'You'll be working in bananas,' said the cross-looking blonde woman in scarlet hotpants

Marcus Tanner recalls tense moments during his stay on a kibbutz
Click to follow
The Independent Online
'You'll be working in bananas", they told me when I got off the bus at the kibbutz in northern Galilee. A cross-looking blonde Canadian woman in scarlet hotpants escorted me to my hut in the foreigner's end of camp. "You don't look Jewish," I ventured. "I'm a convert - I married one," she snapped. "Don't try going out of the kibbutz at night - there are terrorists out there".

I had arrived with a batch of German girls and a clutch of English nurses. The Germans talked of atoning for Nazi crimes. What did I want? Freedom, certainly - my first holiday on my own after leaving my stuffy school.

The German girls, who all seemed to be called Ulli, kept to themselves. They lowered their gazes and whispered when the kibbutz boys came past our row of "foreigners' huts" in the evenings, stripped to the waist, lolling over the handlebars of their bikes, beer bottles in hand, leering.

The British girls - pallid and drawn on arrival, bronzed and vibrant after only a few weeks - had a different agenda. Within two weeks, one of the nurses had got hitched to a real kibbutznik - a Jew from Manchester. We had spotted her sneaking into his hut at night. Her best friend, Lee, was livid. "Rotten cow," she told me, unable to hide her hopeless jealousy.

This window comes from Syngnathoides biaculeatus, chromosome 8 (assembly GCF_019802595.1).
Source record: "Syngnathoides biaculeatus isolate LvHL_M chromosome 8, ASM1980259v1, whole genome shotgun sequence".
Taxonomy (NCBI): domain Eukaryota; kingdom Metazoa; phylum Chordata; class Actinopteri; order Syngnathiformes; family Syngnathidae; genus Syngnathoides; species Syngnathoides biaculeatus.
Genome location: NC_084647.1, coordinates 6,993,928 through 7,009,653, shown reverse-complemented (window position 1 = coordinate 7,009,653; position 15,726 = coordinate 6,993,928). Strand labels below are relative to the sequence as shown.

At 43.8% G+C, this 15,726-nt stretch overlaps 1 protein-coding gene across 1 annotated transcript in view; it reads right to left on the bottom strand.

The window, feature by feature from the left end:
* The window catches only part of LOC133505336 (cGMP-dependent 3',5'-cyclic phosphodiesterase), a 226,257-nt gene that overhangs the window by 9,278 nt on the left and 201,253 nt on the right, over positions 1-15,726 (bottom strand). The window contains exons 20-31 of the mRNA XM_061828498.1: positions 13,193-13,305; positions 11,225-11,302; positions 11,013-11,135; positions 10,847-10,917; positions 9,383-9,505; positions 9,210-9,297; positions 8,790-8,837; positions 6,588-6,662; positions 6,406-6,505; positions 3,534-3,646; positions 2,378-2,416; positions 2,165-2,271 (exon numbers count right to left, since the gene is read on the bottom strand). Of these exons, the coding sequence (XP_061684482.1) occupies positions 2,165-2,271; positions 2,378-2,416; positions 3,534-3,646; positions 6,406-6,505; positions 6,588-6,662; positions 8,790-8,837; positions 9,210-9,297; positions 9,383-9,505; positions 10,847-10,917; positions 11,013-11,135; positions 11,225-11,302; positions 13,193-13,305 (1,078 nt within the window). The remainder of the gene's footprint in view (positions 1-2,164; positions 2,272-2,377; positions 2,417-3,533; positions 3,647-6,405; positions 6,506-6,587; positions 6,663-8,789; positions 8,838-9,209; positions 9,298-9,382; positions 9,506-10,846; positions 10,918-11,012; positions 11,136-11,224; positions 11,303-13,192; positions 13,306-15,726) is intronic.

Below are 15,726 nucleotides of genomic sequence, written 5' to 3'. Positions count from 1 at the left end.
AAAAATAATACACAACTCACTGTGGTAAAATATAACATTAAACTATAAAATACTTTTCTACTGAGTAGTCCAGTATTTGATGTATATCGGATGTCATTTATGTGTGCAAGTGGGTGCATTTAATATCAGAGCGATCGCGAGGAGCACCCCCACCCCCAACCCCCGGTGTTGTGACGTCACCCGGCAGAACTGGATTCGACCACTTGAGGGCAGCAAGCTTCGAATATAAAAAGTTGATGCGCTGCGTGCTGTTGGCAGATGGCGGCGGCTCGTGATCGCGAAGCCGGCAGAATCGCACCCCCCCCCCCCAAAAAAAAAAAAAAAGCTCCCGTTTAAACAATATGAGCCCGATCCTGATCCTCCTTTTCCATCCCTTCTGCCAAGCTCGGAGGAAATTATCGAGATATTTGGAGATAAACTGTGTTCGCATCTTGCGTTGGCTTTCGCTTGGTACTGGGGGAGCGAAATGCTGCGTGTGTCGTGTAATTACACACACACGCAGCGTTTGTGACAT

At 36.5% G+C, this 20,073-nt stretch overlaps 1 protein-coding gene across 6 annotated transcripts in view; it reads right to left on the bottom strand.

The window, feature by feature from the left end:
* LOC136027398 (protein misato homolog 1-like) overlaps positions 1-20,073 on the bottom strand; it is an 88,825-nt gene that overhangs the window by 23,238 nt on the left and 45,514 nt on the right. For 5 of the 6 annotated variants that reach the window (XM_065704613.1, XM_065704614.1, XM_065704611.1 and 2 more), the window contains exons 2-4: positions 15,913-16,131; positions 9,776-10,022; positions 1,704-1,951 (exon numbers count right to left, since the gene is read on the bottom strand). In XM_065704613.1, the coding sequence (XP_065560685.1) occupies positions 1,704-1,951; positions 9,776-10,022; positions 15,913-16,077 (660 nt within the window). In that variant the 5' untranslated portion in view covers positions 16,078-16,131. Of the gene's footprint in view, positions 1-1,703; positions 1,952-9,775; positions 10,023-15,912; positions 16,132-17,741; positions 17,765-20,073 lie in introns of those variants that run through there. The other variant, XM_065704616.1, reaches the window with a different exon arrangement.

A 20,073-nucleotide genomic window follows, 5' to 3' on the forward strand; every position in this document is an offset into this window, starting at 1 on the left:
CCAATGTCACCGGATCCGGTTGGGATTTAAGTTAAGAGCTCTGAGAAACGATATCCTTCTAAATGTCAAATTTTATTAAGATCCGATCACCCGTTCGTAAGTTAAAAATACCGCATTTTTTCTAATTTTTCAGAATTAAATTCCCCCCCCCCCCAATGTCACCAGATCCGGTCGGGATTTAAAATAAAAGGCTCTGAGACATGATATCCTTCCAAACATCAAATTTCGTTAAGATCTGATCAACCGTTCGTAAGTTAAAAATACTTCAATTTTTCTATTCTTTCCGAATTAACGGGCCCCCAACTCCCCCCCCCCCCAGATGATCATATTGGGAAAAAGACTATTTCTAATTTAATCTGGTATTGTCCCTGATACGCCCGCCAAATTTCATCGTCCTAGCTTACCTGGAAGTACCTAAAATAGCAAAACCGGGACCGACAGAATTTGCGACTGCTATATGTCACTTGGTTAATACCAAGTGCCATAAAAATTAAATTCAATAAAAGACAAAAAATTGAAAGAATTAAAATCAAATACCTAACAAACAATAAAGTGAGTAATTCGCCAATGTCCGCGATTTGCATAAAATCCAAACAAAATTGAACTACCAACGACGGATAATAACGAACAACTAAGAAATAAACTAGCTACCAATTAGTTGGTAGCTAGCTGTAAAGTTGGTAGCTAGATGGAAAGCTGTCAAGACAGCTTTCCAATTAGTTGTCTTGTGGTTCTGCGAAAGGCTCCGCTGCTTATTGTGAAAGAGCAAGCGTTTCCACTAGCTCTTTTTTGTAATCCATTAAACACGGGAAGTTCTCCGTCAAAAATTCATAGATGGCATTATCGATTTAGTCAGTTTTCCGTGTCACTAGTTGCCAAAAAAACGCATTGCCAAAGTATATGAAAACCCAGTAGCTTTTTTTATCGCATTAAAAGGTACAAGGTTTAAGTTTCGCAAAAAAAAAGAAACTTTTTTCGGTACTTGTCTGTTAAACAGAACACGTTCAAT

I spent a lot of time with Lee, partly to avoid a big female soldier called Miriam who used to creep up behind me after our dinner in the communal dining hall and try and entice me back to her hut, which she shared with another big army girl, called Effi.

I felt sorry for Lee, who I knew was absolutely mortified by the triumphant smirk of her former friend. One of the few unmarried kibbutzniks soon spotted Lee had missed out; he offered to take us down a wadi to look for terrapins, and then virtually told me to disappear. I could see him groping Lee's backside as he "helped" her over the boulders while I stumbled along furiously behind being bitten by mosquitoes.

The kibbutzniks looked on us with some suspicion. Foreign volunteers were part of the tradition of kibbutzes affiliated to the Israeli Labor party, as ours was; we reinforced that rather vague, but self-conscious spirit of internationalism they had inherited from those turn-of-the-century Socialist Zionist pioneers, whom the crabby Canadian woman sometimes lectured us about. "They weren't allowed to have anything private - not even a kettle," she once said proudly. (The other kibbutznik women ignored her. Her childlessness embarrassed them, it seemed). We were useful cheap labour, too, in the fish ponds, or hacking away at the undergrowth in the banana fields that sloped down to the sea of Galilee and the Jordanian border.

But some of them also thought the women volunteers were disruptive - just interested in having sex under the banana trees. I got sick of Lee going on about her friend's betrayal. She ditched the kibbutznik who took her down the wadi and after failing to get off with the American Jewish doctor - who publicly snubbed her in the communal dining room - she felt she just had to leave.

And when we all started talking in the evenings about the deserted Arab village that lay only a mile away - and started asking why it was deserted, some of the kibbutzniks got riled and called us 'Arab- lovers'. At the end of September, the wind started whistling round the doors of our huts. The bananas were harvested. It was time to go.